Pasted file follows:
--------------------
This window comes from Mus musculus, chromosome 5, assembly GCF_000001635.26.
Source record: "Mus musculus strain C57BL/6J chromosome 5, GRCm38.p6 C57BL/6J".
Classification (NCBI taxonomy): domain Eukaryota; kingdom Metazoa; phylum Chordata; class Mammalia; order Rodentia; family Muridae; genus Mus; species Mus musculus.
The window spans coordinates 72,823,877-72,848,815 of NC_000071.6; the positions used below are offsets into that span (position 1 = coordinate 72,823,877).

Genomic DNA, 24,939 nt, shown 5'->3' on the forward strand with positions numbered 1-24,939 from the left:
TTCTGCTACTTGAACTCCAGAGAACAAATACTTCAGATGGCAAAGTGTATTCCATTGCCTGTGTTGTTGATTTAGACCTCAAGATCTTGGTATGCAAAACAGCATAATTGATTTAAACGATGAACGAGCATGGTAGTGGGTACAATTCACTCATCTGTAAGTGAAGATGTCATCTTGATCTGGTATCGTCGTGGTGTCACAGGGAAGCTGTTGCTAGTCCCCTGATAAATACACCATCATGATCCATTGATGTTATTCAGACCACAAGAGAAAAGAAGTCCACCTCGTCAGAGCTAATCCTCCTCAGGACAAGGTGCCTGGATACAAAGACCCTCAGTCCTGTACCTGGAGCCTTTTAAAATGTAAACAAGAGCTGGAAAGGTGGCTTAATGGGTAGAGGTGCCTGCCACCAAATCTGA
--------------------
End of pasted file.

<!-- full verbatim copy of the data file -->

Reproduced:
This window comes from Mus musculus, chromosome 5, assembly GCF_000001635.26.
Source record: "Mus musculus strain C57BL/6J chromosome 5, GRCm38.p6 C57BL/6J".
Classification (NCBI taxonomy): domain Eukaryota; kingdom Metazoa; phylum Chordata; class Mammalia; order Rodentia; family Muridae; genus Mus; species Mus musculus.
The window spans coordinates 72,823,877-72,848,815 of NC_000071.6; the positions used below are offsets into that span (position 1 = coordinate 72,823,877).

Genomic DNA, 24,939 nt, shown 5'->3' on the forward strand with positions numbered 1-24,939 from the left:
TTCTGCTACTTGAACTCCAGAGAACAAATACTTCAGATGGCAAAGTGTATTCCATTGCCTGTGTTGTTGATTTAGACCTCAAGATCTTGGTATGCAAAACAGCATAATTGATTTAAACGATGAACGAGCATGGTAGTGGGTACAATTCACTCATCTGTAAGTGAAGATGTCATCTTGATCTGGTATCGTCGTGGTGTCACAGGGAAGCTGTTGCTAGTCCCCTGATAAATACACCATCATGATCCATTGATGTTATTCAGACCACAAGAGAAAAGAAGTCCACCTCGTCAGAGCTAATCCTCCTCAGGACAAGGTGCCTGGATACAAAGACCCTCAGTCCTGTACCTGGAGCCTTTTAAAATGTAAACAAGAGCTGGAAAGGTGGCTTAATGGGTAGAGGTGCCTGCCACCAAATCTGA